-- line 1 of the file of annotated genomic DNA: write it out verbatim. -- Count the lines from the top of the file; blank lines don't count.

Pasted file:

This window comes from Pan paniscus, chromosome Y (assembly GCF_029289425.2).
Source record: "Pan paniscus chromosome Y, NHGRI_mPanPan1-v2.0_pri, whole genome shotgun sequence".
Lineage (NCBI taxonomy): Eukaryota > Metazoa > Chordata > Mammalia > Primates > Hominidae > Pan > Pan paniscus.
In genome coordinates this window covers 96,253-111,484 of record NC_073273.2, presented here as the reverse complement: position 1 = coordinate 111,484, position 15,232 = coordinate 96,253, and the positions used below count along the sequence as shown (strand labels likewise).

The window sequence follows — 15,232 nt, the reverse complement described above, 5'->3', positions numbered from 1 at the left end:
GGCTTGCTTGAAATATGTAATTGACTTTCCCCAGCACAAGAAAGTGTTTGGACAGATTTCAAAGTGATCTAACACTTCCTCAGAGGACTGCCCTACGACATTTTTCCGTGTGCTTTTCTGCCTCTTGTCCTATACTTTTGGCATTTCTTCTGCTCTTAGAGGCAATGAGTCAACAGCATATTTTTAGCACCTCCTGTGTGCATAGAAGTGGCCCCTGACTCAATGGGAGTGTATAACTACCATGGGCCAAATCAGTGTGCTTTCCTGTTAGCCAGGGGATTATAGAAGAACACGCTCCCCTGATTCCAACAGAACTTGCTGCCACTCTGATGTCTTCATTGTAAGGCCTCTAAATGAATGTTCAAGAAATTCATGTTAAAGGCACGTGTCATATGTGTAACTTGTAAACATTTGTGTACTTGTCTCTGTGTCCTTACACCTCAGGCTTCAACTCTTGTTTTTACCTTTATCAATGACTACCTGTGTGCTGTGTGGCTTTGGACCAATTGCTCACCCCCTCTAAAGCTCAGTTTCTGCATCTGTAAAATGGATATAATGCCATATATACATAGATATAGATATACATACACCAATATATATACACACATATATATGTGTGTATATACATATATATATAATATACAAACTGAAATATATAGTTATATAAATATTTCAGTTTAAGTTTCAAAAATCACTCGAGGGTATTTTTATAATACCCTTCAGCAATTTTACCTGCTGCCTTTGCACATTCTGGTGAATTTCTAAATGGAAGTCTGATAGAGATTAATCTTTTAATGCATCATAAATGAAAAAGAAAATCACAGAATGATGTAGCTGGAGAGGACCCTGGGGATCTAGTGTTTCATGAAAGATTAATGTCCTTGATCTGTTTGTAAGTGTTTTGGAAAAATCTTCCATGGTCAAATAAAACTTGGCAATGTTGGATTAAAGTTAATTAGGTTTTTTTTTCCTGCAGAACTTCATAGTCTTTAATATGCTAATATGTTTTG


This window comes from Pan paniscus, chromosome Y (assembly GCF_029289425.2).